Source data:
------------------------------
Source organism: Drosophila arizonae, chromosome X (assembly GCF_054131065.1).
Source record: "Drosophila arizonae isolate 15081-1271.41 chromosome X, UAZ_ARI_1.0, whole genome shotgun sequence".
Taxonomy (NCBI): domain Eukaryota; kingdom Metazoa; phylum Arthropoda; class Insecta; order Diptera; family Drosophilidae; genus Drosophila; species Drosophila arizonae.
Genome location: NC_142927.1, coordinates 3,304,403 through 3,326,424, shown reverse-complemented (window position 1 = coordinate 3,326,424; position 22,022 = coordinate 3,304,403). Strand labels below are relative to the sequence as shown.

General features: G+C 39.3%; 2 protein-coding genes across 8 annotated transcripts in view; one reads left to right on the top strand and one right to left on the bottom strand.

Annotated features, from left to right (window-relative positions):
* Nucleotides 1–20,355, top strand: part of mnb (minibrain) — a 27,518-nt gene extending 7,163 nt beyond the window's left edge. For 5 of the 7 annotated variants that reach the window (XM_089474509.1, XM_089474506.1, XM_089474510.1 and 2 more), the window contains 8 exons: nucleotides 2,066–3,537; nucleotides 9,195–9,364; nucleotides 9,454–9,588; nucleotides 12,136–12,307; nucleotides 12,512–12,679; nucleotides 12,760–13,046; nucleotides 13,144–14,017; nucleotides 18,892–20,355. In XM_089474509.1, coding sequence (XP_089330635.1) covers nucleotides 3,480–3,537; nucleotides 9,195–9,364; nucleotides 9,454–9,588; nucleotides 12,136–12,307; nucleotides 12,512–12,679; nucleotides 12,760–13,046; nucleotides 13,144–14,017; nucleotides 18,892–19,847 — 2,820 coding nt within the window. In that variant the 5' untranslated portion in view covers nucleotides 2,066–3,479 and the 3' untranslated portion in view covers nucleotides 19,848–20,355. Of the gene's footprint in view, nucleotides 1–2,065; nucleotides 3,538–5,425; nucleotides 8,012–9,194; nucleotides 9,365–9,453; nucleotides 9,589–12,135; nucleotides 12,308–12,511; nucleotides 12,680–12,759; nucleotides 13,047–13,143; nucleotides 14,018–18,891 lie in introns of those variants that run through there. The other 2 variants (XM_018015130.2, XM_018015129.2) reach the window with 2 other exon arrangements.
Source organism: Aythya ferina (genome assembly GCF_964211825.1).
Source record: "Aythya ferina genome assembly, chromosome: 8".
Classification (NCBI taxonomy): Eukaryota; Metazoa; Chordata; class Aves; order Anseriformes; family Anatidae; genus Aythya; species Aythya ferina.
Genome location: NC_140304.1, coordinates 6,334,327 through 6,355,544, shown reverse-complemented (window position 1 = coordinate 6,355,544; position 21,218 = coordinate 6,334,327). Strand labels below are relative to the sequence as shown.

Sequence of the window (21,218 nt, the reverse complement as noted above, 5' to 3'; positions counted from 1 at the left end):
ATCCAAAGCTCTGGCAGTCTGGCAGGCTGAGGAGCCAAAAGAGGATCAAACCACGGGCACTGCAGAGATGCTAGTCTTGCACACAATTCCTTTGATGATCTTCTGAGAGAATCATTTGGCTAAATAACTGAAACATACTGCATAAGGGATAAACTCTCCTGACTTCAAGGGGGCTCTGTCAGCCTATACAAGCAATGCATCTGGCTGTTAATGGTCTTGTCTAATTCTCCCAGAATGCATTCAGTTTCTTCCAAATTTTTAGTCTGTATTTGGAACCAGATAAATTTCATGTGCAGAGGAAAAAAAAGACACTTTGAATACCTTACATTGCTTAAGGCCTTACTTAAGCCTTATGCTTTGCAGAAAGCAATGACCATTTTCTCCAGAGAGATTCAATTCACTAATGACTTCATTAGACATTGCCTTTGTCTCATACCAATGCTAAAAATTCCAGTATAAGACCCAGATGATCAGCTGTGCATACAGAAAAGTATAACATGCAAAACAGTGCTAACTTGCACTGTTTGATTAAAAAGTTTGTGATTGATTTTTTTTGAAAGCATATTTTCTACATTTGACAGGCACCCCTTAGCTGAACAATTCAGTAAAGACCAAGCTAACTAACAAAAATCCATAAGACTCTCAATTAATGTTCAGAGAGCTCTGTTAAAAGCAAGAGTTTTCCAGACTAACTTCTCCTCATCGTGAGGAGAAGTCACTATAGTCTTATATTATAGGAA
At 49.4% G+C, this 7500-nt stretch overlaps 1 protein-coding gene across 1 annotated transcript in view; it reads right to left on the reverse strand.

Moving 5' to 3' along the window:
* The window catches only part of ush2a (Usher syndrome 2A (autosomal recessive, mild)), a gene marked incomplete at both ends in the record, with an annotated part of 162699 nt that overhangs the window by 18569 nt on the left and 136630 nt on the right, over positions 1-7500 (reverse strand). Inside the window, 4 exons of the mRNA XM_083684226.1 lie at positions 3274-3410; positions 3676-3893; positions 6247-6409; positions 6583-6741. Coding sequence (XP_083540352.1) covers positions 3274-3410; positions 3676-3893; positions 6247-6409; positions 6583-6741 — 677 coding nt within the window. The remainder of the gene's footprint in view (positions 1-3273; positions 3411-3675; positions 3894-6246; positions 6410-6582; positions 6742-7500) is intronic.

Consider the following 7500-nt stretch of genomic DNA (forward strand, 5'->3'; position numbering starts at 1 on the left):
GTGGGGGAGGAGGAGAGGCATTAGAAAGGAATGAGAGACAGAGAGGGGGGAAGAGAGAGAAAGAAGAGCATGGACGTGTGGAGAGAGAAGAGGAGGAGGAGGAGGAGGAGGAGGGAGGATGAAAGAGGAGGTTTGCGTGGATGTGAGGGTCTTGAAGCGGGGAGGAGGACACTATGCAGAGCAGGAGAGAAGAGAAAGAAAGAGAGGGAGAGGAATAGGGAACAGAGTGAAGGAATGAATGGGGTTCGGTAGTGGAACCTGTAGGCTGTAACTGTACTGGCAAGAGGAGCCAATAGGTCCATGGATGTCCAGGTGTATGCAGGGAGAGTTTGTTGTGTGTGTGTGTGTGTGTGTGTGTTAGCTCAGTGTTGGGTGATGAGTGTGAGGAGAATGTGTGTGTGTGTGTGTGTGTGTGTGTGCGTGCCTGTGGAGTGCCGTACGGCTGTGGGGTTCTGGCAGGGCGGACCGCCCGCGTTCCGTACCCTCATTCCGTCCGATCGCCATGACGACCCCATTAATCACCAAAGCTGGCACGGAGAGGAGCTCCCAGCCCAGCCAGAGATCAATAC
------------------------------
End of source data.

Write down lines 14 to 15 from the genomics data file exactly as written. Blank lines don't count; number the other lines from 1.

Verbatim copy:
At 49.4% G+C, this 7500-nt stretch overlaps 1 protein-coding gene across 1 annotated transcript in view; it reads right to left on the reverse strand.

Moving 5' to 3' along the window: